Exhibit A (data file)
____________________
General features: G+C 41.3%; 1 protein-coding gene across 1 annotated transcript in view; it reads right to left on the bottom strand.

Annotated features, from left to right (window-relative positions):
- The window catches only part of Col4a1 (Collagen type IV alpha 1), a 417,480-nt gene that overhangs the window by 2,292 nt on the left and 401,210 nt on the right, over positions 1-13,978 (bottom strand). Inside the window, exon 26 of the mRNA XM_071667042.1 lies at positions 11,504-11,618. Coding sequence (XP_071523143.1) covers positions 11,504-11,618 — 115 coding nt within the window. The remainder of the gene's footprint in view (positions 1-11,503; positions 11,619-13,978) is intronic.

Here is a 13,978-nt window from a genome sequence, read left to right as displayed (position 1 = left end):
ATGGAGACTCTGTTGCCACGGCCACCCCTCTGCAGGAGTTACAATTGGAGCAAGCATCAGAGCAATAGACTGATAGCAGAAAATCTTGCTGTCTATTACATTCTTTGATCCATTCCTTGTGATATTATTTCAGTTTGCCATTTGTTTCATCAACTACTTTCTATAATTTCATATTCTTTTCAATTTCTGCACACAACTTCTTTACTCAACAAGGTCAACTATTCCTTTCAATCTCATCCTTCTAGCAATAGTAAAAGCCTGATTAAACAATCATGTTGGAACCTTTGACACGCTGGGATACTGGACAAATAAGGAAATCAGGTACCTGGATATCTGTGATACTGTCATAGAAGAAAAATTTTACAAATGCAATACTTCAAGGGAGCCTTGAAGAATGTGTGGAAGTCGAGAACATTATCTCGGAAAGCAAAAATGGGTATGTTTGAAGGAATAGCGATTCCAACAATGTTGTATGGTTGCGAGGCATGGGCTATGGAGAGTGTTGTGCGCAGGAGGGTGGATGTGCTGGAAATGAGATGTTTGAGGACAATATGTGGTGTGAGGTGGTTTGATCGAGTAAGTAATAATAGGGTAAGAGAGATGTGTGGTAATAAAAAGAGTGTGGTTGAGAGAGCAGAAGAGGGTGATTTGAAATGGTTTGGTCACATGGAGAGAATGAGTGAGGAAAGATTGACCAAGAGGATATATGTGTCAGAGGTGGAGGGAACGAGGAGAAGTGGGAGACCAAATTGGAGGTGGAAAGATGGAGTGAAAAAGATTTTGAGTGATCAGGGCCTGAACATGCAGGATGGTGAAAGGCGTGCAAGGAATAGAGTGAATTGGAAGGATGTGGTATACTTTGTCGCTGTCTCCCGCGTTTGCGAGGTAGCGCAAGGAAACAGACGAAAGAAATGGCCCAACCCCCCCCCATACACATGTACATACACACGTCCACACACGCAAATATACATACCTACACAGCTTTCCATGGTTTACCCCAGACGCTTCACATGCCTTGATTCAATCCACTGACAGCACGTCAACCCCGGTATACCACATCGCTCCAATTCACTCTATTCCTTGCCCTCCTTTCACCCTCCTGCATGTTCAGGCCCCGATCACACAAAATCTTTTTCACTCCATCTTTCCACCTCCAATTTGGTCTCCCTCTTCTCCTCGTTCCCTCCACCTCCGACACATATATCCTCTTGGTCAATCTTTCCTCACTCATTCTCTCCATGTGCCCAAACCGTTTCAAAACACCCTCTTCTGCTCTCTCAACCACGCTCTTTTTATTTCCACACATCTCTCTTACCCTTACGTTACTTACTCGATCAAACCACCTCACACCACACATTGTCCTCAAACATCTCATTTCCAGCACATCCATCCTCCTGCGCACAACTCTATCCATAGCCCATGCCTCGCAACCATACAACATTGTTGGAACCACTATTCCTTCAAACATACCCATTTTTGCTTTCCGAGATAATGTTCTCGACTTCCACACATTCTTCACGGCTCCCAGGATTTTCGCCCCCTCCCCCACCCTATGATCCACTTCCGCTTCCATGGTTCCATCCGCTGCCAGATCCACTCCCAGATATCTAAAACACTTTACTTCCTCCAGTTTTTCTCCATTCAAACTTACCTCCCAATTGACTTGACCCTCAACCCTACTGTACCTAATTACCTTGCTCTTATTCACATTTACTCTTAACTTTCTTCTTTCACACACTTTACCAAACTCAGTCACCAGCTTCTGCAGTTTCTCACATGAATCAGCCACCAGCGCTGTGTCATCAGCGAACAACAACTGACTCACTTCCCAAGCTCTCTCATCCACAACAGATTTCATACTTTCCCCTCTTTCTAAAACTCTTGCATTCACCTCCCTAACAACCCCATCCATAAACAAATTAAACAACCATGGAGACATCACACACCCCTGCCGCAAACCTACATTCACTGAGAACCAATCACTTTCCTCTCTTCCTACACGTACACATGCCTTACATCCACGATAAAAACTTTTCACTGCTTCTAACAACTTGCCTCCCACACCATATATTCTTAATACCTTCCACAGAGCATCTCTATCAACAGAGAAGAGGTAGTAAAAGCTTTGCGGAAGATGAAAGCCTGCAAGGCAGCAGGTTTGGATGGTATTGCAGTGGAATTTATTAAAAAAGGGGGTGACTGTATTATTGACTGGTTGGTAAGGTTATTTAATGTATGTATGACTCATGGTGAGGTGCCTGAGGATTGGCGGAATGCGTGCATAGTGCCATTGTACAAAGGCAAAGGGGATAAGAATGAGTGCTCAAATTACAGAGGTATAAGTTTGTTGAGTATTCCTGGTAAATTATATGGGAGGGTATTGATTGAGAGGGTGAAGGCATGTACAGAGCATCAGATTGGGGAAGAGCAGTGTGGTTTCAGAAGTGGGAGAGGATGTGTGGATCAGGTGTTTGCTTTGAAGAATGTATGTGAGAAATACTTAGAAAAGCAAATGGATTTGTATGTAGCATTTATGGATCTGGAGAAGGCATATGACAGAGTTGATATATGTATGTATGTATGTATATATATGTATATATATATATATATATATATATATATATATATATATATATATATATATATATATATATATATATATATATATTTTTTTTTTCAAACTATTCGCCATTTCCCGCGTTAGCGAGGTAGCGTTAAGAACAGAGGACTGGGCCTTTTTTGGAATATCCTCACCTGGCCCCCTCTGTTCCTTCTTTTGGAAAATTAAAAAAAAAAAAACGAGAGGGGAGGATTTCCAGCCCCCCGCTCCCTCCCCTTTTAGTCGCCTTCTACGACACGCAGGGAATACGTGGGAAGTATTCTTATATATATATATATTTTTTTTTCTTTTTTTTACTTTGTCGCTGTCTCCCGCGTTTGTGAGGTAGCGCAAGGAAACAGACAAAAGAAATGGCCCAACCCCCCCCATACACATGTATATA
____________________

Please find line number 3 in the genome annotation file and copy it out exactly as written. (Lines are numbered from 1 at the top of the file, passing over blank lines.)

- The window catches only part of Col4a1 (Collagen type IV alpha 1), a 417,480-nt gene that overhangs the window by 2,292 nt on the left and 401,210 nt on the right, over positions 1-13,978 (bottom strand). Inside the window, exon 26 of the mRNA XM_071667042.1 lies at positions 11,504-11,618. Coding sequence (XP_071523143.1) covers positions 11,504-11,618 — 115 coding nt within the window. The remainder of the gene's footprint in view (positions 1-11,503; positions 11,619-13,978) is intronic.